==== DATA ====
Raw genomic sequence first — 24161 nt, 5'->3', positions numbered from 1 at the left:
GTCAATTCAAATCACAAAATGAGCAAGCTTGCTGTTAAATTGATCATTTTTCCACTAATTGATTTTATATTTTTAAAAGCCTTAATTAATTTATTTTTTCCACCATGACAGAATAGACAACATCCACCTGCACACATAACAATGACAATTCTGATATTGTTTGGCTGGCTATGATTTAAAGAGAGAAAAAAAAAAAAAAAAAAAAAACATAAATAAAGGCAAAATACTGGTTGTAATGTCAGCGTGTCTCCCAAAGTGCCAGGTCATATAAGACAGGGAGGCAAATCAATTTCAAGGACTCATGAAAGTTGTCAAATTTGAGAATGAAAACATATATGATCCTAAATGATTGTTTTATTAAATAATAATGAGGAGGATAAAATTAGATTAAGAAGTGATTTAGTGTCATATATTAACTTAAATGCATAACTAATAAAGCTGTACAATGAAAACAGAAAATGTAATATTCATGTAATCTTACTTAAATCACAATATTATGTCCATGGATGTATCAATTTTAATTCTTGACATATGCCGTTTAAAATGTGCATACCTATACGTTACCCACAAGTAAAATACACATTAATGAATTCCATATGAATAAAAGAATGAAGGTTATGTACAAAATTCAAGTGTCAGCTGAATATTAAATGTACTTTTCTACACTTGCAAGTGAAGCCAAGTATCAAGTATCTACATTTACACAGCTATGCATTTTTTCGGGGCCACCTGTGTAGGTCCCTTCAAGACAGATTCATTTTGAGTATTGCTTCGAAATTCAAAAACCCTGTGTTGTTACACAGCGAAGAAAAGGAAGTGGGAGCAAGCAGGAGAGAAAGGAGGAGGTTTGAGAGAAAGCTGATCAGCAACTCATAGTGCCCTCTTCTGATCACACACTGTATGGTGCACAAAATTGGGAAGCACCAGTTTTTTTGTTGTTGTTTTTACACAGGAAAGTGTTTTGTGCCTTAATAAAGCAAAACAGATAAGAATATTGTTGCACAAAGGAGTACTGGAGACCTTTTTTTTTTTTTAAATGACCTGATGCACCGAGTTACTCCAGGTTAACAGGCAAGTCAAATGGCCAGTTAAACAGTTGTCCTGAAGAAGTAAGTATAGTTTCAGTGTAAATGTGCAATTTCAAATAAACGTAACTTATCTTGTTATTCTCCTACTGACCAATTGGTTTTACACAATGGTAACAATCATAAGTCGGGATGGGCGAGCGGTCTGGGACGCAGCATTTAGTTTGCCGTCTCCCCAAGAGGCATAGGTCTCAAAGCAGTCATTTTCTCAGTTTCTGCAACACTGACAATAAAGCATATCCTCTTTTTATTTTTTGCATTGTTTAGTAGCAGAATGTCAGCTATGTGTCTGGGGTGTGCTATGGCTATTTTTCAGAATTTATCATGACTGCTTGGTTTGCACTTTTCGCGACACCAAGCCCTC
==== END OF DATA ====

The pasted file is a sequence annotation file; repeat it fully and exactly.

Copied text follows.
Raw genomic sequence first — 24161 nt, 5'->3', positions numbered from 1 at the left:
GTCAATTCAAATCACAAAATGAGCAAGCTTGCTGTTAAATTGATCATTTTTCCACTAATTGATTTTATATTTTTAAAAGCCTTAATTAATTTATTTTTTCCACCATGACAGAATAGACAACATCCACCTGCACACATAACAATGACAATTCTGATATTGTTTGGCTGGCTATGATTTAAAGAGAGAAAAAAAAAAAAAAAAAAAAAACATAAATAAAGGCAAAATACTGGTTGTAATGTCAGCGTGTCTCCCAAAGTGCCAGGTCATATAAGACAGGGAGGCAAATCAATTTCAAGGACTCATGAAAGTTGTCAAATTTGAGAATGAAAACATATATGATCCTAAATGATTGTTTTATTAAATAATAATGAGGAGGATAAAATTAGATTAAGAAGTGATTTAGTGTCATATATTAACTTAAATGCATAACTAATAAAGCTGTACAATGAAAACAGAAAATGTAATATTCATGTAATCTTACTTAAATCACAATATTATGTCCATGGATGTATCAATTTTAATTCTTGACATATGCCGTTTAAAATGTGCATACCTATACGTTACCCACAAGTAAAATACACATTAATGAATTCCATATGAATAAAAGAATGAAGGTTATGTACAAAATTCAAGTGTCAGCTGAATATTAAATGTACTTTTCTACACTTGCAAGTGAAGCCAAGTATCAAGTATCTACATTTACACAGCTATGCATTTTTTCGGGGCCACCTGTGTAGGTCCCTTCAAGACAGATTCATTTTGAGTATTGCTTCGAAATTCAAAAACCCTGTGTTGTTACACAGCGAAGAAAAGGAAGTGGGAGCAAGCAGGAGAGAAAGGAGGAGGTTTGAGAGAAAGCTGATCAGCAACTCATAGTGCCCTCTTCTGATCACACACTGTATGGTGCACAAAATTGGGAAGCACCAGTTTTTTTGTTGTTGTTTTTACACAGGAAAGTGTTTTGTGCCTTAATAAAGCAAAACAGATAAGAATATTGTTGCACAAAGGAGTACTGGAGACCTTTTTTTTTTTTTAAATGACCTGATGCACCGAGTTACTCCAGGTTAACAGGCAAGTCAAATGGCCAGTTAAACAGTTGTCCTGAAGAAGTAAGTATAGTTTCAGTGTAAATGTGCAATTTCAAATAAACGTAACTTATCTTGTTATTCTCCTACTGACCAATTGGTTTTACACAATGGTAACAATCATAAGTCGGGATGGGCGAGCGGTCTGGGACGCAGCATTTAGTTTGCCGTCTCCCCAAGAGGCATAGGTCTCAAAGCAGTCATTTTCTCAGTTTCTGCAACACTGACAATAAAGCATATCCTCTTTTTATTTTTTGCATTGTTTAGTAGCAGAATGTCAGCTATGTGTCTGGGGTGTGCTATGGCTATTTTTCAGAATTTATCATGACTGCTTGGTTTGCACTTTTCGCGACACCAAGCCCTC